wtf-2.gif

I know this industry like the back of my hand Daniel; it extends way past the artificial boundaries of my territory and my experience as a driver.Keep that in mind the next time you decide to lecture me about something that has everything todo with running a profitable/efficient trucking company and not about an individual driver.

Brett Aquila's Comment
member avatar

Daniel, not long ago I started to ask you not to speak for the industry and the direction it's going in because you say a lot of absurd things. I never posted it because I thought it might be a little harsh. But it's not. You do say a lot of absurd things and you really shouldn't be speaking for the industry, for why companies do what they do, and the direction it's going in.

To say that automatics are for people with disabilities might be the most absurd thing you've said yet, but it's far from the first thing.

Brett Aquila's Comment
member avatar

I forgot to add that it also doesn't make sense that your company stopped buying automatics because they weigh 300 pounds more. For starters, 300 pounds doesn't mean squat on an 80,000 pound vehicle. On top of that, they knew exactly what they weighed before they ever bought their first one. It's not like it was a surprise.

But the overall cost of an auto shift and weight is why many smaller companies are turning away from them..

If they were cost prohibitive, weighed too much, and cost too much to maintain you wouldn't see the largest, most successful carriers in the nation all switching to them. The reason the best companies are on top is because they're innovative and they make smart long term decision. You're basically implying that the large carriers don't know what they're doing but the small ones do. That's baloney.

Old School's Comment
member avatar

I recently got loaded with a 49,138 pound load. I still had some room to spare on my weight even with my fuel tanks full. That was accomplished with my auto shift tractor.

The idea that 300 pounds is limiting your options could only come into play if you had a dedicated customer who had a specific heavy load that they needed done on a regular basis. That scenario is possible but most unlikely.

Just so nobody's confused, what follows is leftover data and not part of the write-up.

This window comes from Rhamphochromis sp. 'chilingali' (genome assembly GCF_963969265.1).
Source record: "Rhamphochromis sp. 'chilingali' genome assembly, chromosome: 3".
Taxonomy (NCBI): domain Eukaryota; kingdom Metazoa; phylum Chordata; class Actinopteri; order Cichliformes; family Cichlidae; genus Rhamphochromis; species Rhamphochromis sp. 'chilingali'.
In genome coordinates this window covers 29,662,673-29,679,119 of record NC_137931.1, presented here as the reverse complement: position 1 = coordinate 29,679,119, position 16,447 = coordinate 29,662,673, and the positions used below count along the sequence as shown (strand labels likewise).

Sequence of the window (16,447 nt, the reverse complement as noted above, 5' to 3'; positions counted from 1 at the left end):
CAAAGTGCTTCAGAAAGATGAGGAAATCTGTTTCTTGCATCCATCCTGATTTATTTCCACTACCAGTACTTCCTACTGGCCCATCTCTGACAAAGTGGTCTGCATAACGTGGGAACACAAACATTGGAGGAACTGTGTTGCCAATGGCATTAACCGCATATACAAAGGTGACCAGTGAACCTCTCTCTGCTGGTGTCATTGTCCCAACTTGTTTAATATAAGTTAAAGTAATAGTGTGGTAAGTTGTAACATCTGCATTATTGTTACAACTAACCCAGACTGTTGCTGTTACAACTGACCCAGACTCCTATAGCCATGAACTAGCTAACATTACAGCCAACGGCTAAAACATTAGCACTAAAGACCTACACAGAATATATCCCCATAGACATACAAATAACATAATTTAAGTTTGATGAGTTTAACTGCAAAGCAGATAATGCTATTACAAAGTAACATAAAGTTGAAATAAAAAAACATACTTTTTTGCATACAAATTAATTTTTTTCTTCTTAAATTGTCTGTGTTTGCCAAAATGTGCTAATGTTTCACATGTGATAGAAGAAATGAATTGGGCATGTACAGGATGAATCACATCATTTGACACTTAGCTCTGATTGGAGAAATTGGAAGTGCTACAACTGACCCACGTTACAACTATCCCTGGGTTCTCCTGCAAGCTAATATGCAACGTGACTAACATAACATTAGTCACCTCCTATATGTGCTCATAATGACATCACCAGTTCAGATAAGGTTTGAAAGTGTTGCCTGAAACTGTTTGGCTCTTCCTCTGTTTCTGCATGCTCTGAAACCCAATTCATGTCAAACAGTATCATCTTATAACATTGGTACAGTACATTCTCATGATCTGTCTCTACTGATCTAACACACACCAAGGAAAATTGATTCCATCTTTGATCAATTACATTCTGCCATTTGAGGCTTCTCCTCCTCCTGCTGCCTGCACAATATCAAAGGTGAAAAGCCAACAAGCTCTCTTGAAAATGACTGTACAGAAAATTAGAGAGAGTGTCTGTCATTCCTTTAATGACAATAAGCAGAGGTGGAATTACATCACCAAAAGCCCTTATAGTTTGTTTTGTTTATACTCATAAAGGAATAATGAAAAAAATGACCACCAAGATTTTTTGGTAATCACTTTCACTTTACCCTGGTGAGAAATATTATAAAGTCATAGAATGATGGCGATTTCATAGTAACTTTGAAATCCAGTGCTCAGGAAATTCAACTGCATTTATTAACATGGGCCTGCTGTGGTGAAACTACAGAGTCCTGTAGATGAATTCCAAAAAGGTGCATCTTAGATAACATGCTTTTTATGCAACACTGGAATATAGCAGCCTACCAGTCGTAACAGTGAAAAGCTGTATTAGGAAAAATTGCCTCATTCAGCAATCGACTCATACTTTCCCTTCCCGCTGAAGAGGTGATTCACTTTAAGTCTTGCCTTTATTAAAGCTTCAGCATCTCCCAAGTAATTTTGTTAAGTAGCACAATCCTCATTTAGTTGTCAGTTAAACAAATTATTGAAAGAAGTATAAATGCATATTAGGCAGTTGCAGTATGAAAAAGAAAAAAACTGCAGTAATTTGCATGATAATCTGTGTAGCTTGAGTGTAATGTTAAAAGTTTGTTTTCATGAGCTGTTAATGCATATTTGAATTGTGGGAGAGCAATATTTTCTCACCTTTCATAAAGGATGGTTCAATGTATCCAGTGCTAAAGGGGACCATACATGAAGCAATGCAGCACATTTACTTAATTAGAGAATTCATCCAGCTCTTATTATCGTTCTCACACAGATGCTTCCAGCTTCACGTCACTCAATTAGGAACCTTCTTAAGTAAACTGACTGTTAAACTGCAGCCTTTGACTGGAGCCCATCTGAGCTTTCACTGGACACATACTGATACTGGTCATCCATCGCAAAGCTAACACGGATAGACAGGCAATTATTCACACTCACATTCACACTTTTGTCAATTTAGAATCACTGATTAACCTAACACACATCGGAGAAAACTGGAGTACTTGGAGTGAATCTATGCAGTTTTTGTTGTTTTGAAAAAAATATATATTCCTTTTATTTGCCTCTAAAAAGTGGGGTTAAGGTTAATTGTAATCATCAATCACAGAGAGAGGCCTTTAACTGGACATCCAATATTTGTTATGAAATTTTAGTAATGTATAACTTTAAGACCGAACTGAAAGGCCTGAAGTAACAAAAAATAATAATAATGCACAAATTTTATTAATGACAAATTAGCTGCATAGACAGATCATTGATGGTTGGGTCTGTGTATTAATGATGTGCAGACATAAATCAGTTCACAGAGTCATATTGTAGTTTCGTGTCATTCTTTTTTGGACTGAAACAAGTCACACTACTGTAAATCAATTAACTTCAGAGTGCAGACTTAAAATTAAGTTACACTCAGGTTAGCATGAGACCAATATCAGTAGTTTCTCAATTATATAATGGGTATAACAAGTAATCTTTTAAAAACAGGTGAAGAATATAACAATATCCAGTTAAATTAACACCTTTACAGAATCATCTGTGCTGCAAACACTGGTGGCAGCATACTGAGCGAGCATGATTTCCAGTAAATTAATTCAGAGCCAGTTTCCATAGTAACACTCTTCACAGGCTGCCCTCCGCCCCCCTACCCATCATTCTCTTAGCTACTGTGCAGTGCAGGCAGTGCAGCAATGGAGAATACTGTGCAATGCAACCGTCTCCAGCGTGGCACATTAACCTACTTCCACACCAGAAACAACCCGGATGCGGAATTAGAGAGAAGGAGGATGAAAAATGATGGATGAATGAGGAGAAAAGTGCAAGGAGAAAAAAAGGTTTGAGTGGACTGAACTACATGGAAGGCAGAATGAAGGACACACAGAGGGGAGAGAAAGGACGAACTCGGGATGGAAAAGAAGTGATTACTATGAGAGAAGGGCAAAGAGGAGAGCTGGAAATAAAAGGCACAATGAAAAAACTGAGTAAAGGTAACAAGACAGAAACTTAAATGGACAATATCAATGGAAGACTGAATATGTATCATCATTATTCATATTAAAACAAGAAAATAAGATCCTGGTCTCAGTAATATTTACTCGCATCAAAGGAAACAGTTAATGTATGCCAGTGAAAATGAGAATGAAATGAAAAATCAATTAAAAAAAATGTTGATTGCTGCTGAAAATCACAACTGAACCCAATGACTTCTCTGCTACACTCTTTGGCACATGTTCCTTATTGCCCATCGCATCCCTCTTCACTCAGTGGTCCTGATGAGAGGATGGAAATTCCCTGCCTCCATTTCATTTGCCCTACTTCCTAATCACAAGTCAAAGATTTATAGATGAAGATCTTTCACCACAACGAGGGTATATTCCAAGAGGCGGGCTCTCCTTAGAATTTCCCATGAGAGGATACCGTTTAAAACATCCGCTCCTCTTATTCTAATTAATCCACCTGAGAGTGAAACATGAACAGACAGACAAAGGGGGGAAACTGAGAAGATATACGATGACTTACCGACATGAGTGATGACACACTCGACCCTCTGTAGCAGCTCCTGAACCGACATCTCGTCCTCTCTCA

Grumpy Old Man's Comment
member avatar

double-quotes-start.png

Eventually “what”, is going to happen? The inverse of your concern; companies will need to purchase auto-shift trucks in order to find any qualified drivers. Maybe not before I retire, but l’ll bet during your career this will occur.

double-quotes-end.png

I disagree with that notion as for the current company I work for do not hire student.. And now will not hire those with this restriction on the license.. Smaller companies that are under 500 trucks Are not going to Auto shifts.. And you are missing the point of why I brought this up.. I have had potential drivers who are calling me and saying "I got screwed by being force to test in an Auto, the only ones that will hire me are the big companies that I do not want to go to.." The point is that taking a test in an auto is Limiting drivers to where they can go.. Sure Auto is good for those with certain disabilities and such.. I would never knock someone who needs or want one.. The issue is I am finding several companies that are sending new students through and forcing them to do Auto shifts when taking the test.. Making them get the restriction. And NEW DRIVERS need to know that they are being limited as to what companies will hire them in Future..

Cost wise for a smaller company is repair.. Less goes wrong with a manual shift.. Sure you replace clutch and adjusts and such with Manual like 10 speeds.. But the over all cost of an auto shift and weight is why many smaller companies are turning away from them.. As far weight, our 2014-16 Pete 386 fleet is what we have a few Auto shifts.. They each weigh right at 300lbs more then the 8 speeds of same make and model.. Stat on the auto transmission that we have is 969 lbs.. The Manuals are 656lbs..